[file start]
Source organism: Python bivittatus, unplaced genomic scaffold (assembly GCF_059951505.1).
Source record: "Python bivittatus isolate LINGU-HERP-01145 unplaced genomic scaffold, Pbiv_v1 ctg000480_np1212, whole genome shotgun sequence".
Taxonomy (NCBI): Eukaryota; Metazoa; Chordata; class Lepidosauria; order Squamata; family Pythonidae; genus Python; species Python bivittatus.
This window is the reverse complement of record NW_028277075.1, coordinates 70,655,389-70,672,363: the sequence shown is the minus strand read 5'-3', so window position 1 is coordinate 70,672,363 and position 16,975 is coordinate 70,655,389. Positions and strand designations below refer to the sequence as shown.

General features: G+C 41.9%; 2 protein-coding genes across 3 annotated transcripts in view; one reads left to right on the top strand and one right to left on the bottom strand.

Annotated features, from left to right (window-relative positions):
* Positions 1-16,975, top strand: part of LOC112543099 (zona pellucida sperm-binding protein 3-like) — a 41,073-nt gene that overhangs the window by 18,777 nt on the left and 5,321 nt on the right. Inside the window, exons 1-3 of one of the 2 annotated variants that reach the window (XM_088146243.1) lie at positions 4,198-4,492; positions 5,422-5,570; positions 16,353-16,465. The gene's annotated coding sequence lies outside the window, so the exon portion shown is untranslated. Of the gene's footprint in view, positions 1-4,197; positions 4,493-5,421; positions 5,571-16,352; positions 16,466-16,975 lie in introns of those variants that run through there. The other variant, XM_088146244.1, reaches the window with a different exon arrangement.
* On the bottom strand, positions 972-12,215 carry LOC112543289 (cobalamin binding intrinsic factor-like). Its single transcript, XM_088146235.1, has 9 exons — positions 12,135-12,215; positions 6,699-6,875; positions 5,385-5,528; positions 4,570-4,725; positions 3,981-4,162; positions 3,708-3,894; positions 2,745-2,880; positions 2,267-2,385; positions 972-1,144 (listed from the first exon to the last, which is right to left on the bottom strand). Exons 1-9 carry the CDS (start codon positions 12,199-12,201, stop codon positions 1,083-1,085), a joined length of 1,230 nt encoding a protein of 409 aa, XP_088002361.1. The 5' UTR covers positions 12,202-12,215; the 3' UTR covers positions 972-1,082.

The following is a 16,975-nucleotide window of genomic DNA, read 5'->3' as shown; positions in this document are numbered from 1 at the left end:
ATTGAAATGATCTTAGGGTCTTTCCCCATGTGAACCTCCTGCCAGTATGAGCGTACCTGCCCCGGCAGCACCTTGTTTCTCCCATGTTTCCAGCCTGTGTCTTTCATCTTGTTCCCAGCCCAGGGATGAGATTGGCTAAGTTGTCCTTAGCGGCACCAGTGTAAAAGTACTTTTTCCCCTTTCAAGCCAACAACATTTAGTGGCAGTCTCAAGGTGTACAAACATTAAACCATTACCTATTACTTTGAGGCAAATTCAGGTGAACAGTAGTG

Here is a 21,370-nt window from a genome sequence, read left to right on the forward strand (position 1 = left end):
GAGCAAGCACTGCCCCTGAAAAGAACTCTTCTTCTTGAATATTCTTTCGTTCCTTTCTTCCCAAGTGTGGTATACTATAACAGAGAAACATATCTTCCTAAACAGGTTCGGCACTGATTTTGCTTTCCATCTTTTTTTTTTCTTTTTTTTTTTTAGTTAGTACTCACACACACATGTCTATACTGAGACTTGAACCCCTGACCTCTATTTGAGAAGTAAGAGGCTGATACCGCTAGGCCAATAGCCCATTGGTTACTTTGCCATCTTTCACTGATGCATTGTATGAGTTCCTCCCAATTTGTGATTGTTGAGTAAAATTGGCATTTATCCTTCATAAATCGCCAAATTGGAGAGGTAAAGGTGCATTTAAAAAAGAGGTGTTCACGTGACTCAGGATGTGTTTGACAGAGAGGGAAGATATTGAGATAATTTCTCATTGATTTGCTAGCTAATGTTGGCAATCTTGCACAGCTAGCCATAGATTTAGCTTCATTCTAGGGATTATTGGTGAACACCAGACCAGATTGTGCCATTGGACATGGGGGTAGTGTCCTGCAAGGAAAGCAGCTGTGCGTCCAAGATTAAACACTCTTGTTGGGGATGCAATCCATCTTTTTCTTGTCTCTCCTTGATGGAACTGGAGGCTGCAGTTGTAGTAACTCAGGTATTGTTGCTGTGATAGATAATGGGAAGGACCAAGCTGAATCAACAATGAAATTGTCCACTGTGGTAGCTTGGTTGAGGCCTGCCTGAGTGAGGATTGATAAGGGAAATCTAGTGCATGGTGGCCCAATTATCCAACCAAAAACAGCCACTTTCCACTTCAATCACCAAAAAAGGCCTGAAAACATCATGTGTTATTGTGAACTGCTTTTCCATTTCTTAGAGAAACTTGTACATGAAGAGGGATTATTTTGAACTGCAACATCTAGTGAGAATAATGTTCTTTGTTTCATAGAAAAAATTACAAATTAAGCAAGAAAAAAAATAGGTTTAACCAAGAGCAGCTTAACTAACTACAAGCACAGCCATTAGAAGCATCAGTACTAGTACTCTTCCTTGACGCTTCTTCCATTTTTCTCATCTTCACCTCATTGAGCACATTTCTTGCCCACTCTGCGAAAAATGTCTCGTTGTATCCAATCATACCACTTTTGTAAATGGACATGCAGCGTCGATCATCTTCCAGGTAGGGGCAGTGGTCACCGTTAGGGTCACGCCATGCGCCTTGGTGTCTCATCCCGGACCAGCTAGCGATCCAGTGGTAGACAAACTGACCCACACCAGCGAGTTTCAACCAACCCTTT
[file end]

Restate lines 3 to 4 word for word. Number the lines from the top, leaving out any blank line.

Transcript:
Taxonomy (NCBI): Eukaryota; Metazoa; Chordata; class Lepidosauria; order Squamata; family Pythonidae; genus Python; species Python bivittatus.
This window is the reverse complement of record NW_028277075.1, coordinates 70,655,389-70,672,363: the sequence shown is the minus strand read 5'-3', so window position 1 is coordinate 70,672,363 and position 16,975 is coordinate 70,655,389. Positions and strand designations below refer to the sequence as shown.